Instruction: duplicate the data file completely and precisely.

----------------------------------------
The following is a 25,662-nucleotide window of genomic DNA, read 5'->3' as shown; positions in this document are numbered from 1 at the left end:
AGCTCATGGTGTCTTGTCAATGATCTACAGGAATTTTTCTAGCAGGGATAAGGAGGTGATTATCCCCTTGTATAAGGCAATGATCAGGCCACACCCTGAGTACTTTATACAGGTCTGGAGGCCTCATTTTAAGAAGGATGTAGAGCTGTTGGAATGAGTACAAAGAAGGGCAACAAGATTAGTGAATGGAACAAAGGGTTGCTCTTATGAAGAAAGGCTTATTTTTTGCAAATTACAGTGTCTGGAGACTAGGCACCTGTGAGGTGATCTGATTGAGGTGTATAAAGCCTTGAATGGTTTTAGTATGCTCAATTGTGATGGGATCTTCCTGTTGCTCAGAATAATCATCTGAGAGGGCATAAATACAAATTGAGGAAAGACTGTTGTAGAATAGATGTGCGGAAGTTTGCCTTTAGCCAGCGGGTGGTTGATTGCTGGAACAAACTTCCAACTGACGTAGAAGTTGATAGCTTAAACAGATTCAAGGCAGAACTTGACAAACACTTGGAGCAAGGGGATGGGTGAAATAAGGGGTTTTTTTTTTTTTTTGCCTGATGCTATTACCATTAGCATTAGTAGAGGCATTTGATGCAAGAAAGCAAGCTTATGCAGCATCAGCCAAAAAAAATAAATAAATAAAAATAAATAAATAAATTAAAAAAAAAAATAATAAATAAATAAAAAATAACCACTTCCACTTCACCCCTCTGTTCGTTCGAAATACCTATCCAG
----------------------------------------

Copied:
The following is a 25,662-nucleotide window of genomic DNA, read 5'->3' as shown; positions in this document are numbered from 1 at the left end:
AGCTCATGGTGTCTTGTCAATGATCTACAGGAATTTTTCTAGCAGGGATAAGGAGGTGATTATCCCCTTGTATAAGGCAATGATCAGGCCACACCCTGAGTACTTTATACAGGTCTGGAGGCCTCATTTTAAGAAGGATGTAGAGCTGTTGGAATGAGTACAAAGAAGGGCAACAAGATTAGTGAATGGAACAAAGGGTTGCTCTTATGAAGAAAGGCTTATTTTTTGCAAATTACAGTGTCTGGAGACTAGGCACCTGTGAGGTGATCTGATTGAGGTGTATAAAGCCTTGAATGGTTTTAGTATGCTCAATTGTGATGGGATCTTCCTGTTGCTCAGAATAATCATCTGAGAGGGCATAAATACAAATTGAGGAAAGACTGTTGTAGAATAGATGTGCGGAAGTTTGCCTTTAGCCAGCGGGTGGTTGATTGCTGGAACAAACTTCCAACTGACGTAGAAGTTGATAGCTTAAACAGATTCAAGGCAGAACTTGACAAACACTTGGAGCAAGGGGATGGGTGAAATAAGGGGTTTTTTTTTTTTTTTGCCTGATGCTATTACCATTAGCATTAGTAGAGGCATTTGATGCAAGAAAGCAAGCTTATGCAGCATCAGCCAAAAAAAATAAATAAATAAAAATAAATAAATAAATTAAAAAAAAAAATAATAAATAAATAAAAAATAACCACTTCCACTTCACCCCTCTGTTCGTTCGAAATACCTATCCAG